200k, a. homer hilsen, ahh, bicycle, bike, brevet, SIR, Whidbey Island
I saw the opportunity and took it. I’ve been meaning to try a ride around Washington State’s largest island since I’ve been coming up here in 2003.
My wife and I fell in love with Whidbey Island at some point, and we’ve had properties here twice in the last 11 years. Last week, I decided to take the holiday week off, and spend some time up here. Now “up here” is a mere 35.7 miles from “home” in Seattle, so I feel a little funny going up to the cabin, as we say in Minnesotan. This is less distance than a lot of folks commute to work every day!
When I was growing up, a trip to the “cabin” in northern Minnesota was a 4 hour trip one-way. It was always the last half hour past Brainerd that I really felt like we were getting out of dodge. Now it’s just a short drive north that takes a bit over an hour, and I’m in another world, my happy place. The ferry ride helps. Once you get off the boat, it’s sort of another planet from the urban/suburban bustle of Seattle. There are large tracts of forest, farmland, and a few small picturesque towns dotting the island. A lovely place, really, and it just feels sleepy and awesome!
Anyway, on to the ride. The last brevet I had done was a mean, rainy 300k at the end of March. A long, long time ago. Now I’ve been commuting plenty, and had several 50-80 mile weeks going, so I felt that stepping up to the 126 mile 200k was reasonable, and my fitness was still good. I also tried to ignore the little bird telling me that this ride had over 7500′ of climbing. I figured that this was just a few more hills than a more normal 200k.
I thought I would be well prepared. I brought both my rando bikes up with plans to ride the A. Homer Hilsen. I wanted to make sure the shimmy was gone, and the Swift bag worked well on a longer ride. I had most everything packed up and ready the night before, and got plenty of sleep knowing I had a big day in front of me. In the morning, I made eggs and coffee, and still managed to get down to the ferry dock around 8:15. I had set my start time for 8am, so I was already running late. After a few more minutes of figuring out where I could leave the car all day, I parked and was off at just past 8:30am.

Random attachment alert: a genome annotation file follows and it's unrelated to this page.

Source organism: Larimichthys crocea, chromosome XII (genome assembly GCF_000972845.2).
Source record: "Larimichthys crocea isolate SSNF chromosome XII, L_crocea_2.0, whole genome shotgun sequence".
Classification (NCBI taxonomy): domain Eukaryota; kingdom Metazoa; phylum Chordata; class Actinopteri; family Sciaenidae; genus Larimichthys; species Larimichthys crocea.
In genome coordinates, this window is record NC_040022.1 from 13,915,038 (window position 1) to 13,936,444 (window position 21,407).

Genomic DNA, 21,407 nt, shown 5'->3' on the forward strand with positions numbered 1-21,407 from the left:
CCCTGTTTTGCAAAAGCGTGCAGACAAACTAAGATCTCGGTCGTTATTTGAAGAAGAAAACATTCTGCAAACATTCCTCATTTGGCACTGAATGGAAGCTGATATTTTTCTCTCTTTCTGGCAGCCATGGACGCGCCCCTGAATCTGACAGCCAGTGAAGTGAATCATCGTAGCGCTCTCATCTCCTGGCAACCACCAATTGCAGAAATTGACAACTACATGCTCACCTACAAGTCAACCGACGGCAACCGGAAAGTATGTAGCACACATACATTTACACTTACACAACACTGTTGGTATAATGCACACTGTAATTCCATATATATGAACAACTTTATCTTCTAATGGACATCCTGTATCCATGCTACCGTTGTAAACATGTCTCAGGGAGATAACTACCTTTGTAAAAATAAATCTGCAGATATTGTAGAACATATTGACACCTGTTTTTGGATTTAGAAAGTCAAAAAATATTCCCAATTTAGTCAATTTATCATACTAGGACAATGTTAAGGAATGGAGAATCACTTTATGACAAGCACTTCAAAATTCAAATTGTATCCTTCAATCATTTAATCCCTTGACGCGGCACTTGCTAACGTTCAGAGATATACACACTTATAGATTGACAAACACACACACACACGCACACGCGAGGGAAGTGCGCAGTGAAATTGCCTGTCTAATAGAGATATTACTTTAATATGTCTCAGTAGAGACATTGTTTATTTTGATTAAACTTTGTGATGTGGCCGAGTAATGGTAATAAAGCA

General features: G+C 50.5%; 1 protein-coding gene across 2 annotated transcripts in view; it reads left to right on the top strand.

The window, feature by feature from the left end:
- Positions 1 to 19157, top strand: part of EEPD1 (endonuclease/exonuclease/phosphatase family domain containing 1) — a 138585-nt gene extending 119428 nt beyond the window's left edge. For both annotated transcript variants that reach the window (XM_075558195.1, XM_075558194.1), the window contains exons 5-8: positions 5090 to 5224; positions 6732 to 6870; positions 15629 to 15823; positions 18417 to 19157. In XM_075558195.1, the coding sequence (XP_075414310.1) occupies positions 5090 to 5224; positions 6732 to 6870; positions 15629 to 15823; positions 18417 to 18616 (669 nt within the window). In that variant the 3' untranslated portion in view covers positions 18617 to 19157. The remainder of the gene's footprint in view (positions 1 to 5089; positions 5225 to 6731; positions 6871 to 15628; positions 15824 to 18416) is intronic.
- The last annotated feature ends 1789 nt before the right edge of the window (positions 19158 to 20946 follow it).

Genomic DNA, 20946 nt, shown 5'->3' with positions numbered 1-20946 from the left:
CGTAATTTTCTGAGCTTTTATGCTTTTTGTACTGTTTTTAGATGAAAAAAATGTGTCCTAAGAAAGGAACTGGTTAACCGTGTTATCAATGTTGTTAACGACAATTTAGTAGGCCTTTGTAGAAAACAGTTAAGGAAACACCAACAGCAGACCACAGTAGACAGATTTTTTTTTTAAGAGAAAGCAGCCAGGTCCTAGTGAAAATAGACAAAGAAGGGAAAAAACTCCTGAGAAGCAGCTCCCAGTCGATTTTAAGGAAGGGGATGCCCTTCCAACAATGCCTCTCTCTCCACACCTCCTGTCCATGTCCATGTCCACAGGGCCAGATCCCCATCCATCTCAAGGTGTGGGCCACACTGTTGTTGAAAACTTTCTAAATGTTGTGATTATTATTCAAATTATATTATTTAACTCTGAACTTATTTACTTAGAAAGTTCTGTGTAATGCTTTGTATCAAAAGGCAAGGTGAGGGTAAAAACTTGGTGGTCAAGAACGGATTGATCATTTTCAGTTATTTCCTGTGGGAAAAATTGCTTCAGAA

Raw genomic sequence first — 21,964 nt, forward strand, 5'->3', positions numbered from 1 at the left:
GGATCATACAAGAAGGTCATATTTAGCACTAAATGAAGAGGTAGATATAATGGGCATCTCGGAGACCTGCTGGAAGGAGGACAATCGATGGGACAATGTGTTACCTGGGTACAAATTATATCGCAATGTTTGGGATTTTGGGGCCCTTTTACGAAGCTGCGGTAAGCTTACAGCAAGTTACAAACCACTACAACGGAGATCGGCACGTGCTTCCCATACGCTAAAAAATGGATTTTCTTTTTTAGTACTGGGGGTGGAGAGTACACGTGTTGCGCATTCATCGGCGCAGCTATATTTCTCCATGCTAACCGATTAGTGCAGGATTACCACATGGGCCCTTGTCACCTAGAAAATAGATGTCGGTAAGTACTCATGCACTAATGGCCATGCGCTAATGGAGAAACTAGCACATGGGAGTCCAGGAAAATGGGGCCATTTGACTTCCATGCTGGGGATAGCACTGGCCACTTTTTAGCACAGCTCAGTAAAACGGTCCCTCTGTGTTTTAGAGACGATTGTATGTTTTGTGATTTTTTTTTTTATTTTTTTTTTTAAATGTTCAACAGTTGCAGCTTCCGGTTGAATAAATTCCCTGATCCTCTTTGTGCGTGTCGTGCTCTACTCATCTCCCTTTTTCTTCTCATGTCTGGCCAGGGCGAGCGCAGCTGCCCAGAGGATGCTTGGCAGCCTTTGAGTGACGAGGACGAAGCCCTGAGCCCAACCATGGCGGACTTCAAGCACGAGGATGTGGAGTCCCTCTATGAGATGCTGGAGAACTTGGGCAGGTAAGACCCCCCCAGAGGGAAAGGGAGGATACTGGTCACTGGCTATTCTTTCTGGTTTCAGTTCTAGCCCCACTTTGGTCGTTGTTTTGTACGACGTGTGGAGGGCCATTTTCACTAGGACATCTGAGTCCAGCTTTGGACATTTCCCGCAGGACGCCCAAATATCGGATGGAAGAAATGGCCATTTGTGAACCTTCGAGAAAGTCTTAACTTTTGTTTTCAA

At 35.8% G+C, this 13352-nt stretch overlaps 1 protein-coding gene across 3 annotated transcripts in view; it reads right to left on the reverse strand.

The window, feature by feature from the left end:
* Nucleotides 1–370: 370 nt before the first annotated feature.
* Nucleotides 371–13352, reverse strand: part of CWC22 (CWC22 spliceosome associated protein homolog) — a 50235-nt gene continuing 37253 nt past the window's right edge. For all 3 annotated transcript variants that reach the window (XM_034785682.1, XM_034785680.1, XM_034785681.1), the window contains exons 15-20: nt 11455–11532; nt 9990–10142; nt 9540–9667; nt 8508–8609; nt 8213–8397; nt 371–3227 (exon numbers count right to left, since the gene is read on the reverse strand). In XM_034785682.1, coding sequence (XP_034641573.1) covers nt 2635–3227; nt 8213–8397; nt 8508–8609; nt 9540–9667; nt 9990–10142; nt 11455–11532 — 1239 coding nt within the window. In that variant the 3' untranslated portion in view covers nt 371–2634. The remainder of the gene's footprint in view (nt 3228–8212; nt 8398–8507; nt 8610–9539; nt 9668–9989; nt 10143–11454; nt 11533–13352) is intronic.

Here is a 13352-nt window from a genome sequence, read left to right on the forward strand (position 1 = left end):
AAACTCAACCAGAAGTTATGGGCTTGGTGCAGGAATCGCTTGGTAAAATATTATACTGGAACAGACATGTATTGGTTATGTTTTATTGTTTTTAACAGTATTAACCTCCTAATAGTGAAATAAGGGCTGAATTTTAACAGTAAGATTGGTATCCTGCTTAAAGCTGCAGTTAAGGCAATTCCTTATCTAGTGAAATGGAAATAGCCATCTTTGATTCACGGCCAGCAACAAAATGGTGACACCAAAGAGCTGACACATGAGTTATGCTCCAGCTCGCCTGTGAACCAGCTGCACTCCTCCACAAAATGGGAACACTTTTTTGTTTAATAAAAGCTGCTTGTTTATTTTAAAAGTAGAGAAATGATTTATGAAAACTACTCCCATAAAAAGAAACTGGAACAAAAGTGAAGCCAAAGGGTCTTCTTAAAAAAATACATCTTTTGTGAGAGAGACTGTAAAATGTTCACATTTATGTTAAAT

Then I started climbing. The first hill off the ferry wasn’t too bad, but they seemed to just keep coming. I was happy I had a 34 big ring on the cassette, so I had extra granny help. Entering Langley – a small town with an artsy vibe, I wanted to stop at the local coffee shop, but I wasn’t ready for a break. I had packed a rain jacket, camera, phone, wallet, and a few food items in the Swift. I had my tool bag under the seat. I felt that I was packing light, but I did have 3 full water bottles. I wasn’t into the photo mode yet, but couldn’t help but take a snap of the local museum.
As I rode on towards Freeland, I wondered if I had too much. The weather was great, and my thin wool undershirt, SIR jersey (also wool), and reflecto vest were keeping me toasty. There were lots of eastern beach vistas on the high bluffs to keep me occupied, and there were about 3 cars that passed me in 10 miles. No traffic to speak of, which held true most of the day. The roads were also glorious! Smooth, fresh blacktop that looked to be laid in the past year or two. These islanders keep there roads up really well. That said, I started noticing the many squashed slugs, as well as some small orange salamanders. 1000 slug trails seemed an apt ride name.
I hit my first walking hill just after Freeland. Resort Rd. climbs back up to HWY 525, and at 10%, it was a bit much. It gave me a chance to stretch my legs. A nice walk in the woods, really – no traffic at all.
The first jaunt on the main island highway was a nice few miles downhill. I was doing 30 with the cars only going slightly faster. Greenbank is a tiny town at the thinnest part of the island, where if you stand on the field by Greenbank Farm (an old loganberry farm), you can see both Saratoga Passage to the east, and Admiralty Inlet to the west. Here, I stopped to photo what turned out to be 20 herons resting/hunting in the marsh below the farm. They all took off when I circled back to get a photo.
Onward – I still had a long way to go. The next walking hill was Rhodena Rd. at about an 8% grade just before Parker. This one was a bummer, but it was in another pretty area.
I realize that all these hill pics look flat, but believe me, they went UP!!! Phew – made it to Coupeville on some nice twisty roads. This is a Washington’s second oldest town, founded in 1853 by a guy who evidently was the only person to have sailed through Deception Pass with wind power alone. X-Games circa a long f’ing time ago! Now I could nearly smell the halfway point.
The aptly named Madrona Way around inner Penn Cove offered great views of the mussel farming rigs. This was one of my favorite rides, with light traffic, nice curvy roads, and great views of the cove.